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A Pitsco Education Algebra lab
is enabling teachers at Carolina High
School & Academy in Greenville, South
Carolina, to step outside their “traditional
teaching box” to help students succeed.
In fact, they’re so busy moving around
the classroom, there isn’t ever time to
get back inside their box.
Pitsco Algebra is taught in a student-centered
delivery system that does not involve traditional
lecture and examples worked on the marker board every
day. Because students work individually or in pairs, teachers
enjoy more one-on-one and one-on-two time with students at
their workstations: assessing their performance, answering
questions, and ensuring they understand key concepts.
“Not all teachers could come in and teach this class,”
said Carolina Principal Anthony Holland, who helped select
Facilitator Andrew Baker, a December 2008 graduate of
Clemson University. Not far removed from high school himself,
Baker could relate well to the students, and his passion for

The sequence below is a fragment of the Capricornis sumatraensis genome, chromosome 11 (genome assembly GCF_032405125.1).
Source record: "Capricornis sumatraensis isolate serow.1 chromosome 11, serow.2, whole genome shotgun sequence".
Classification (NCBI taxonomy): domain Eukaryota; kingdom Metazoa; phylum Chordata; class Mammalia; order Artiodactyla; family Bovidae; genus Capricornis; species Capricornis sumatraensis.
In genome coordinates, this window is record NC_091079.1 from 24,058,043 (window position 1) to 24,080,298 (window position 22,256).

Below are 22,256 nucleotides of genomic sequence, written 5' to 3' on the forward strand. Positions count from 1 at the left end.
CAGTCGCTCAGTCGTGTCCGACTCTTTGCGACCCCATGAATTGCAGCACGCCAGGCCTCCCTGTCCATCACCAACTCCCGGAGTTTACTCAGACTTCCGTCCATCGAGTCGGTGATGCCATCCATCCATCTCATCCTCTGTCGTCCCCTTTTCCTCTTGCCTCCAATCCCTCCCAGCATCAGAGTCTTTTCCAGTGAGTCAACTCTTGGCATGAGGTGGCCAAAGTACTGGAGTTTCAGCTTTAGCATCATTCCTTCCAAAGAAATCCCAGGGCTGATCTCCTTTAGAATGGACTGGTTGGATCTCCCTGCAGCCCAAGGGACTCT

teaching math made him willing to try a new approach that
could possibly benefit more students.
“What really won me over is his love for the students,”
Holland said. “He wants to see the students go from Point A
to Point B. And his students believe in him too. He has great
rapport with the kids. They know he believes in them, and
they work for him.”
Baker’s college education courses and student teaching
assignment didn’t prepare him specifically for the Pitsco lab
experience. “My student teaching was traditional style. It
did prepare me as far as the concepts, discipline, and those
kinds of things.” As for his first teaching assignment being in a
nontraditional setup, “I was excited about it, and I didn’t know
what to expect. I’d never seen it before.”
Even with a couple days of one-on-one professional training
to learn how to operate the lab, Baker still wasn’t completely
comfortable in the spring semester. Not until he personally
reviewed all 28 Modules this past summer and early fall did he
feel fully prepared to teach Pitsco Algebra.
“You can go through all the slides under Teacher Tips, but
I felt like even though I could go through quickly, I might miss
things, so I did it as a student,” Baker said of the review.
Giving up approximately 80 hours of his free time to learn
every screen of Module content was well worth it to Baker. “I
feel like it’s a must just so you can be prepared to answer
questions the students have so they can learn what they’re
supposed to. If you don’t know, then how can you expect
them to know how to do it?”